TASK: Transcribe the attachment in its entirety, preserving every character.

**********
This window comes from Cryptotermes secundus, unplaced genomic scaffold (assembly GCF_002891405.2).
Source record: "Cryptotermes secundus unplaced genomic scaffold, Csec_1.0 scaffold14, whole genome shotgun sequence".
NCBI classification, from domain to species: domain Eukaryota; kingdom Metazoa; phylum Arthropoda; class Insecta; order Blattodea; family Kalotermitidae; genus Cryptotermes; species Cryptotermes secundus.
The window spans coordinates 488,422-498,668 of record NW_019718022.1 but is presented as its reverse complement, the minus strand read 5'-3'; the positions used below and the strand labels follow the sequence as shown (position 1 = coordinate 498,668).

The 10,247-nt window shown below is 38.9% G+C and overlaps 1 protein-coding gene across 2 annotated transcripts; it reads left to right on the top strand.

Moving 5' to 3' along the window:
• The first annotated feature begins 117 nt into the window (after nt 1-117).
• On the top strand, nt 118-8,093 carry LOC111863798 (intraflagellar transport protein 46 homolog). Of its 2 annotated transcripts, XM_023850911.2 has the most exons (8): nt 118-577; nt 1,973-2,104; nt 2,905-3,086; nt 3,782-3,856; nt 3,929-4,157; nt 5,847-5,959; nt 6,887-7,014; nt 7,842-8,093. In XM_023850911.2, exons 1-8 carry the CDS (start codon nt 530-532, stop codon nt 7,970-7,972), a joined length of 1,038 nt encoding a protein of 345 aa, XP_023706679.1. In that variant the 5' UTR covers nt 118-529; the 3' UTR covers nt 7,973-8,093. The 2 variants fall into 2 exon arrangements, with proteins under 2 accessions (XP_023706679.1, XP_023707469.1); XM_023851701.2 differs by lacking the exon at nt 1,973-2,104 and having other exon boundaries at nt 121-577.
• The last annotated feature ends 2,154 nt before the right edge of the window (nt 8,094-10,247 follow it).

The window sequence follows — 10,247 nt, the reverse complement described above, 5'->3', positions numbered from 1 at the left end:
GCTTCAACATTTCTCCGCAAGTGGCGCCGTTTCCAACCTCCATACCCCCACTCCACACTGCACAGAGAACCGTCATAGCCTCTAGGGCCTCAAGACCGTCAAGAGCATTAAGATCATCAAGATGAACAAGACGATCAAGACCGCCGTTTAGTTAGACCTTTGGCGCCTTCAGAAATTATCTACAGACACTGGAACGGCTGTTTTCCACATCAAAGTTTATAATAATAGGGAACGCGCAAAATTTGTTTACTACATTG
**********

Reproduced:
This window comes from Cryptotermes secundus, unplaced genomic scaffold (assembly GCF_002891405.2).
Source record: "Cryptotermes secundus unplaced genomic scaffold, Csec_1.0 scaffold14, whole genome shotgun sequence".
NCBI classification, from domain to species: domain Eukaryota; kingdom Metazoa; phylum Arthropoda; class Insecta; order Blattodea; family Kalotermitidae; genus Cryptotermes; species Cryptotermes secundus.
The window spans coordinates 488,422-498,668 of record NW_019718022.1 but is presented as its reverse complement, the minus strand read 5'-3'; the positions used below and the strand labels follow the sequence as shown (position 1 = coordinate 498,668).

The 10,247-nt window shown below is 38.9% G+C and overlaps 1 protein-coding gene across 2 annotated transcripts; it reads left to right on the top strand.

Moving 5' to 3' along the window:
• The first annotated feature begins 117 nt into the window (after nt 1-117).
• On the top strand, nt 118-8,093 carry LOC111863798 (intraflagellar transport protein 46 homolog). Of its 2 annotated transcripts, XM_023850911.2 has the most exons (8): nt 118-577; nt 1,973-2,104; nt 2,905-3,086; nt 3,782-3,856; nt 3,929-4,157; nt 5,847-5,959; nt 6,887-7,014; nt 7,842-8,093. In XM_023850911.2, exons 1-8 carry the CDS (start codon nt 530-532, stop codon nt 7,970-7,972), a joined length of 1,038 nt encoding a protein of 345 aa, XP_023706679.1. In that variant the 5' UTR covers nt 118-529; the 3' UTR covers nt 7,973-8,093. The 2 variants fall into 2 exon arrangements, with proteins under 2 accessions (XP_023706679.1, XP_023707469.1); XM_023851701.2 differs by lacking the exon at nt 1,973-2,104 and having other exon boundaries at nt 121-577.
• The last annotated feature ends 2,154 nt before the right edge of the window (nt 8,094-10,247 follow it).

The window sequence follows — 10,247 nt, the reverse complement described above, 5'->3', positions numbered from 1 at the left end:
GCTTCAACATTTCTCCGCAAGTGGCGCCGTTTCCAACCTCCATACCCCCACTCCACACTGCACAGAGAACCGTCATAGCCTCTAGGGCCTCAAGACCGTCAAGAGCATTAAGATCATCAAGATGAACAAGACGATCAAGACCGCCGTTTAGTTAGACCTTTGGCGCCTTCAGAAATTATCTACAGACACTGGAACGGCTGTTTTCCACATCAAAGTTTATAATAATAGGGAACGCGCAAAATTTGTTTACTACATTG